The Right Mix:
Composting is basically a matter of getting the ‘mix’ right:
- ‘green’ materials
- ‘brown’ materials
- microbes, funghi, bugs, worms etc.
Browns: Drier materials in which carbon content dominates. They include:
- Fallen & dried leaves
- Hay & Straw
- Shredded paper & Cardboard
- Crushed/mulched woody prunings & twigs
- Crushed eggshells
- Mashed corn Cobs
Greens: Materials in which nitrogen content dominates. They include:
- Vegetable & fruit scraps
- Grass Clippings
- Coffee Grounds
- Fresh leaves, hedge trimmings
Note: The distinction that is frequently made between ‘greens’ & ‘browns’ is not necessarily about specific ‘green’ or ‘brown’ materials. As prospective fresh (‘green’) compost materials dry out & start to decompose they can become ‘brown’ (or ‘browner’) as their nitrogen content is lost to the atmosphere & their carbon content becomes more dominant. Composting is just ‘active management’ of this balance and of the natural process of decomposition. It’s all about understanding the composting process, maintaining a suitable balance in your compost mix & keeping our microbial & other tiny friends happy!
So if your compost mix seems to have ‘stalled’ & appears to be going nowhere with nothing breaking down – as a rule of thumb – think about whether it needs:
- more ‘fuel’ (more nitrogen or ‘greens’) or…
- if it needs more air or water (both are needed to maintain bacterial & fungal life).
Adding more ‘greens’ – fresh grass clippings or some chicken manure mixed in makes good ‘rocket-fuel’ for microbial activity! Adding a little water can also get a dry, stalled mix going again – basically the mix needs to be just moist enough to feel damp in the hand (like a damp sponge). If your compost mix becomes overly ‘gluggy’ and starts to smell sour, it’ll just be too wet. Not a problem – turn it thoroughly to allow air in, mix in some straw or other ‘browns’, go easy on the water & it’ll fix itself! If you are using a vertical compost bin a ‘compost screw’ makes turning the mix much easier!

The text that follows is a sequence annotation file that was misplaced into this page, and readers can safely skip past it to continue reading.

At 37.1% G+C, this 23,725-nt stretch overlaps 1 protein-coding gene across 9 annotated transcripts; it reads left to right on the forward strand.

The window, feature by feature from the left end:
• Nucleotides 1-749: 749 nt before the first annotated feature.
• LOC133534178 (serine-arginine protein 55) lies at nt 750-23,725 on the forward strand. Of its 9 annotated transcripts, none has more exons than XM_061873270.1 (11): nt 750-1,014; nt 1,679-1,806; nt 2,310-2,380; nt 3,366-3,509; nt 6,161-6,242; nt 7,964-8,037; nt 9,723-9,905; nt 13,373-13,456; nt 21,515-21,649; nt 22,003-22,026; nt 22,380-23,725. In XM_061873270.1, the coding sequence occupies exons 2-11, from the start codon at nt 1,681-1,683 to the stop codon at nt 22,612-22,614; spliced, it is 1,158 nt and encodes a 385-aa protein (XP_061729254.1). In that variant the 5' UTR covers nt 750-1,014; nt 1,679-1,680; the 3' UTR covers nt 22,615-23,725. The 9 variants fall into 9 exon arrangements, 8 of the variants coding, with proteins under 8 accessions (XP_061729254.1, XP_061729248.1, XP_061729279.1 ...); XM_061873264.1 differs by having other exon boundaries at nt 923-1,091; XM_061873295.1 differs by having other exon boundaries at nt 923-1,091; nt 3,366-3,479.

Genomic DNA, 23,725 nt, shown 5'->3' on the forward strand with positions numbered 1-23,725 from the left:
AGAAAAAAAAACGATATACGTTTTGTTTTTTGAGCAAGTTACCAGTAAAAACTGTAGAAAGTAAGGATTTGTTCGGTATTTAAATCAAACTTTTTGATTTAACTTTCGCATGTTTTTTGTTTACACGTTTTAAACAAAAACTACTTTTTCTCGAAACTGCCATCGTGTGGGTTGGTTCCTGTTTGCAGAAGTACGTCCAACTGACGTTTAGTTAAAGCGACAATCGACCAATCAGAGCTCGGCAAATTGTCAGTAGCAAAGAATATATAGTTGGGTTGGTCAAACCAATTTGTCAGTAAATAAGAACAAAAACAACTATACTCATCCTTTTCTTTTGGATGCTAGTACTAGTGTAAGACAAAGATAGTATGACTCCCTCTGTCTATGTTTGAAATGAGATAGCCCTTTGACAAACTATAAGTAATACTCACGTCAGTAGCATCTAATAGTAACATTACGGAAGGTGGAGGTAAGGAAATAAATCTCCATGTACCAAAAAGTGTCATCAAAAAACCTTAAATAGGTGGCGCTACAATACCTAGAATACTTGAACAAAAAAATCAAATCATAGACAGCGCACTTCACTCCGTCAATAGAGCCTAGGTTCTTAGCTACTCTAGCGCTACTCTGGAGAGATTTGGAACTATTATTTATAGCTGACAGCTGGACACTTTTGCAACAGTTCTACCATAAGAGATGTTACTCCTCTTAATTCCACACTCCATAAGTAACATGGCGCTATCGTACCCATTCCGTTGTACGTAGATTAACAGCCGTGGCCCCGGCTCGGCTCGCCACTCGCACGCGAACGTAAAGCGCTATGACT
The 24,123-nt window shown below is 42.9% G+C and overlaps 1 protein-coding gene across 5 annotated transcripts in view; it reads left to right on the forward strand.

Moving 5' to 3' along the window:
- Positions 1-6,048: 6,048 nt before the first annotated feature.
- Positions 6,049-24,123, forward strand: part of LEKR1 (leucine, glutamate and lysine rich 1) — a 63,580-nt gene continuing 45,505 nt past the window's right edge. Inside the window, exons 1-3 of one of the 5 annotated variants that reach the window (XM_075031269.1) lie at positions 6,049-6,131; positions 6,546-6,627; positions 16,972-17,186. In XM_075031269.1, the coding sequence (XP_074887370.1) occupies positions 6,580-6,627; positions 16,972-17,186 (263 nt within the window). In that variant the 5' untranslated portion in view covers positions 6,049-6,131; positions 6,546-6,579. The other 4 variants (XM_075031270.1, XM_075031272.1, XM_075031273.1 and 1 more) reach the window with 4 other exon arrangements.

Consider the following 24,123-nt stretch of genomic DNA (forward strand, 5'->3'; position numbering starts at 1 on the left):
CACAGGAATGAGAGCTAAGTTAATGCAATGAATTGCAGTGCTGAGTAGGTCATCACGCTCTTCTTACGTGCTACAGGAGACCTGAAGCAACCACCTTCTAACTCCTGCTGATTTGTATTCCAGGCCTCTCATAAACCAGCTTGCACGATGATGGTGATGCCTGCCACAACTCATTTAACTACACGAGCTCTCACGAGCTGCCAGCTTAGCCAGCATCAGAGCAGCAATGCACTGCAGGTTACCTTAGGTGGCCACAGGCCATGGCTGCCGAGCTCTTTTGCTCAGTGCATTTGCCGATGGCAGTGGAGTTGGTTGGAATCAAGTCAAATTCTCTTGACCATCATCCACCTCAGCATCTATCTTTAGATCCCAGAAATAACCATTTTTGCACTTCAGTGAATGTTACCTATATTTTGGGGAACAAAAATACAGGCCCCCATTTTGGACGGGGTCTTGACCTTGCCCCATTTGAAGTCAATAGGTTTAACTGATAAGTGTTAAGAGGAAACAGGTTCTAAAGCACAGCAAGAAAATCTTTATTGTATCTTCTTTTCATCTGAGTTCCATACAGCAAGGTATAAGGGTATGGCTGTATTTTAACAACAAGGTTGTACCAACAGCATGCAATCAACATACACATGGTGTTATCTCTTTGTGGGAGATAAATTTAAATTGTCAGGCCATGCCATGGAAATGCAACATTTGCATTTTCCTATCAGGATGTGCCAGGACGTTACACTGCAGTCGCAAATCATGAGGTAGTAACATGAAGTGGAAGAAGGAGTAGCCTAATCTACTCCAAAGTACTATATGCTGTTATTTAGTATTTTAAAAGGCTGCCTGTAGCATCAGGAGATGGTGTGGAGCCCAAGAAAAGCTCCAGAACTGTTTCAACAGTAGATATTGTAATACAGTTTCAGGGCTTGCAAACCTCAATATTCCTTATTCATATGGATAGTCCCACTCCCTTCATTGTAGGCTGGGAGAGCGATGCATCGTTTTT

Composting with Horse Manure. Despite concerns about grass seeds & weird ‘worming’ chemicals, horse-manure can be a composter’s dream, especially for those with big gardens to maintain. Your local pony club will usually give the stuff away & it makes for an excellent, ‘finely-tilthed’ composting outcome, although the process can take a bit longer than with other materials. And for the householder with a bigger garden, it allows for composting on a larger scale! You will need to have space for a larger heap, bay or container (an old tank ring works well) & a suitable turning fork. Placing the mix on bare ground seems best as it allows access for worms etc. The following mix seems to work well for house-hold use:
- about 60-70% horse manure
- about 25-35% ‘greens’- coffee grounds, lawn clippings, chicken manure etc
- about 5% straw, shredded card board & other fine ‘browns’.
Horse manure is high in nitrogen (so is quite ‘green’), but as horses only have one stomach and because their stalls & yards are often bedded with straw, bagged manure often ends up containing lots of straw (‘browns’). Which is a very good thing! But it does mean that a horse-manure based compost needs to be:
- larger – usually around 1 cubic metre or more &…
…otherwise the decomposition will take many months. You need a larger volume to hot-compost so you need to be suitably organised. There’s some good information in the two links below!